Still Life (play)

From Wikipedia, the free encyclopedia
Jump to navigation Jump to search

Still Life is a short play by Noël Coward, one of ten that make up Tonight at 8:30, a cycle written to be performed across three evenings. The play depicts the love affair of Alec and Laura across a twelve-month period. The sadness of Alec and Laura's serious and secretive affair is contrasted throughout the play with the boisterous, uncomplicated relationship of Myrtle and Albert, two of the station staff.

In the introduction to a published edition of the plays, Coward wrote, "A short play, having a great advantage over a long one in that it can sustain a mood without technical creaking or over padding, deserves a better fate, and if, by careful writing, acting and producing I can do a little towards reinstating it in its rightful pride, I shall have achieved one of my more sentimental ambitions."[1]

Still Life was first produced in London (1936) and later presented in New York (1936–1937) and Canada (1938). It has enjoyed several major revivals and in 1945 was adapted for film under the title Brief Encounter. Like all the other plays in the cycle, it originally starred Gertrude Lawrence and Coward himself.


Six of the plays in Tonight at 8:30 were first presented at the Manchester Opera House beginning on 15 October 1935,[2] and a seventh play, Family Album, was added on the subsequent provincial tour. Still Life, however, was added for the London run, together with Ways and Means and Star Chamber, the last of which was performed only once.[3] The first London performance in the cycle was on 9 January 1936 at the Phoenix Theatre[4] but Still Life did not premiere until May 1936.[5]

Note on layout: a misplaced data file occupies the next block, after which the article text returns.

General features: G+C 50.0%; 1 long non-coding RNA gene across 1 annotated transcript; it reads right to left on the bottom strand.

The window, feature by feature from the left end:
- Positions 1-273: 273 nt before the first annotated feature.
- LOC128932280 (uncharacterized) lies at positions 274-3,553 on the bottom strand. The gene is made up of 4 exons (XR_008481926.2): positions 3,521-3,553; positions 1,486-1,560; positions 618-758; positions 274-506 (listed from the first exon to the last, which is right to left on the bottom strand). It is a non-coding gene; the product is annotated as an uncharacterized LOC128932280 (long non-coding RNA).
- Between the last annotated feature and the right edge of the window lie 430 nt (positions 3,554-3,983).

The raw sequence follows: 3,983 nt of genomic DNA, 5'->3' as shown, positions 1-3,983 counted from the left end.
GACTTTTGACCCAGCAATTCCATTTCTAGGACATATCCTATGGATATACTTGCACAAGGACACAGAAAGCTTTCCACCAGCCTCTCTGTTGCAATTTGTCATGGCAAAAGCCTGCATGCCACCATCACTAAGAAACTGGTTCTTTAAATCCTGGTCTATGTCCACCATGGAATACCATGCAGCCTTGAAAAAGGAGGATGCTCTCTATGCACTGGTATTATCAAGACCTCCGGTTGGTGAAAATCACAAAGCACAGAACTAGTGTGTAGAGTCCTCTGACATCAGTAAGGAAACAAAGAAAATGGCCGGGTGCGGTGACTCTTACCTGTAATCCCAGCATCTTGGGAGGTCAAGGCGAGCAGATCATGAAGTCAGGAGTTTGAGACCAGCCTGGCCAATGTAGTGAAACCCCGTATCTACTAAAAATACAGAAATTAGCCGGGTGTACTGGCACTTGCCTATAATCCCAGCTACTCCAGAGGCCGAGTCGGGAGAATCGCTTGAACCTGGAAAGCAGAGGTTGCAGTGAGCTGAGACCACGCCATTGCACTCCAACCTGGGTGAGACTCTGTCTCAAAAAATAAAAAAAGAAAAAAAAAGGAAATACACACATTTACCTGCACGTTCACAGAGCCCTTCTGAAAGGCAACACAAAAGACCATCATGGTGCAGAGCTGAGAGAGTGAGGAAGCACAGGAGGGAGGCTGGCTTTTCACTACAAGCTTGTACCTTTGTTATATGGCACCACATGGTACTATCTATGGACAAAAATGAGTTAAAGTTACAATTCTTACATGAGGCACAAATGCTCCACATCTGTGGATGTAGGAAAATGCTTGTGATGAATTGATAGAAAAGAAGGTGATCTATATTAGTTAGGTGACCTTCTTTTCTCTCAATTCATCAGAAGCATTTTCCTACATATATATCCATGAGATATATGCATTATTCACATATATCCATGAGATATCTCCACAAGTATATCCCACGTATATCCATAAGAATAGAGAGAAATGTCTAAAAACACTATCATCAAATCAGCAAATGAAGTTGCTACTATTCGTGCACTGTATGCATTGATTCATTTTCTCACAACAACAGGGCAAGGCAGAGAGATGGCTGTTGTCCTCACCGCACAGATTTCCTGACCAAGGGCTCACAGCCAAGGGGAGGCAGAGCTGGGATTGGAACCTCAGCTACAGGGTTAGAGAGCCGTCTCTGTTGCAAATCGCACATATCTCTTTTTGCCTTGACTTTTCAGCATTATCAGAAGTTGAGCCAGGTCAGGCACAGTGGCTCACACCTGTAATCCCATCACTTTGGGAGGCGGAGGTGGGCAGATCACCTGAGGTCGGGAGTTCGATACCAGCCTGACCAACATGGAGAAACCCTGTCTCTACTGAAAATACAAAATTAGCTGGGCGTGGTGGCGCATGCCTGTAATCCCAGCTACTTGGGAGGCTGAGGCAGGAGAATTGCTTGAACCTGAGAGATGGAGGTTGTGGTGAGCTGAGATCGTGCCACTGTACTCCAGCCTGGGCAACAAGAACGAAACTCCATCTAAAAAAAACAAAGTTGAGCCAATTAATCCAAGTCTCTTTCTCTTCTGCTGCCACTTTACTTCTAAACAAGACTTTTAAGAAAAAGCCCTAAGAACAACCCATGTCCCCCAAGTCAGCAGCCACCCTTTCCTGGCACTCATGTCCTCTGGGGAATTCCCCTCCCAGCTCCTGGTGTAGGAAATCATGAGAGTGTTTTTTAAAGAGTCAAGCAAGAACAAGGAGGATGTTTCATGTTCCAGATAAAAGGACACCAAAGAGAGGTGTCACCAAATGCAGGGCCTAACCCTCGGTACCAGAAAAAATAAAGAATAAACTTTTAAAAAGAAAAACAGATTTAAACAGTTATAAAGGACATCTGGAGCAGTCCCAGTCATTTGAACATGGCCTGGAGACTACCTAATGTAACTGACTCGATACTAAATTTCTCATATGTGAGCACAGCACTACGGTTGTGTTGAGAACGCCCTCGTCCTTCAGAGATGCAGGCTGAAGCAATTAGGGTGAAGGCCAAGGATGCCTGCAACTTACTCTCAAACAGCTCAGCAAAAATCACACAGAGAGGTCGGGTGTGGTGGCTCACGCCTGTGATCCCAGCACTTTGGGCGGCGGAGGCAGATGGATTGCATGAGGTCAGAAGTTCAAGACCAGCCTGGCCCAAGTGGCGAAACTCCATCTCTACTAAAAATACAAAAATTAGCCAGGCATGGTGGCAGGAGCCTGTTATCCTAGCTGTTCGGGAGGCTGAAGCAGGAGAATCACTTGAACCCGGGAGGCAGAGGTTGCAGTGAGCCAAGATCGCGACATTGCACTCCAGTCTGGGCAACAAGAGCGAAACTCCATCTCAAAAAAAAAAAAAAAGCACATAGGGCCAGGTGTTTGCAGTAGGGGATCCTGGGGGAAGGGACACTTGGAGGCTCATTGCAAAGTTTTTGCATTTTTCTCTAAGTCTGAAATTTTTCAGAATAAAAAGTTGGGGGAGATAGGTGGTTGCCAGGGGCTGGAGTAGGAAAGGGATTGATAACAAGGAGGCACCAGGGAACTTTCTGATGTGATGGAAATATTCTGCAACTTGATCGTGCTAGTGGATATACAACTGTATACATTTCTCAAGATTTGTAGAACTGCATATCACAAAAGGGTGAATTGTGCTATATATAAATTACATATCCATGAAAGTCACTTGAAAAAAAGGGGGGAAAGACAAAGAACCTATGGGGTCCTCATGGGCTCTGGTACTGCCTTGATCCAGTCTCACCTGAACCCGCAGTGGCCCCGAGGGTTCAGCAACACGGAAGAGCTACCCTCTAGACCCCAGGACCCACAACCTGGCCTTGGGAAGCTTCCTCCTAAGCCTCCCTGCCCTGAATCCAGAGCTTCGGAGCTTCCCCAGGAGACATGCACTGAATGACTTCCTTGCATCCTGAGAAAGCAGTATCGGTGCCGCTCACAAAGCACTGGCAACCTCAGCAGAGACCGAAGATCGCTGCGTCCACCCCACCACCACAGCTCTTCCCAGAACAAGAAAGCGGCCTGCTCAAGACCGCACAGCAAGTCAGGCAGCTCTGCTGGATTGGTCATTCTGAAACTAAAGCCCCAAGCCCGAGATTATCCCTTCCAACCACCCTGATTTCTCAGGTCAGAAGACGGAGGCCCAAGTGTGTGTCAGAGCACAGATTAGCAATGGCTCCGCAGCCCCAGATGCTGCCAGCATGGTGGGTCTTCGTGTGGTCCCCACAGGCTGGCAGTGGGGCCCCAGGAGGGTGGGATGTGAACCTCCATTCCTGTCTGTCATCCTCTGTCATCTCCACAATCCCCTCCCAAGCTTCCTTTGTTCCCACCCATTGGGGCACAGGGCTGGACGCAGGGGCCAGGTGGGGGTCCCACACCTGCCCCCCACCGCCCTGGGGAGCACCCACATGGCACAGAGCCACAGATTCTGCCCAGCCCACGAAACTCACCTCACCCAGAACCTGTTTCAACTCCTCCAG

Coward directed all ten pieces, and each starred Coward and Gertrude Lawrence. Coward said that he wrote them as "acting, singing, and dancing vehicles for Gertrude Lawrence and myself".[6] The plays were performed in various combinations of three at each performance during the original run. The plays chosen for each performance were announced in advance, although a myth evolved that the groupings were random.[7] Matinées were sometimes billed as Today at 2:30. The Broadway openings for the three parts took place on 24 November 1936, 27 November 1936 and 30 November 1936 (including Still Life) at the National Theatre, again starring Coward and Lawrence. Star Chamber was not included.[8] The London and New York runs were limited only by Coward's boredom at long engagements.[9]

Major productions of parts of the cycle included Broadway revivals in 1948 (not including Still Life) and 1967 (including Still Life ) and in 1981 at the Lyric Theatre in London (not including Still Life). The Antaeus Company in Los Angeles revived all ten plays in October 2007. In 2009, the Shaw Festival revived the full cycle.[10]

Still Life was given a television production in 1951.[11] In 1991, BBC television mounted productions of the individual plays starring Joan Collins.[12] In most of the plays she took the Lawrence roles, but in Still Life she played Myrtle.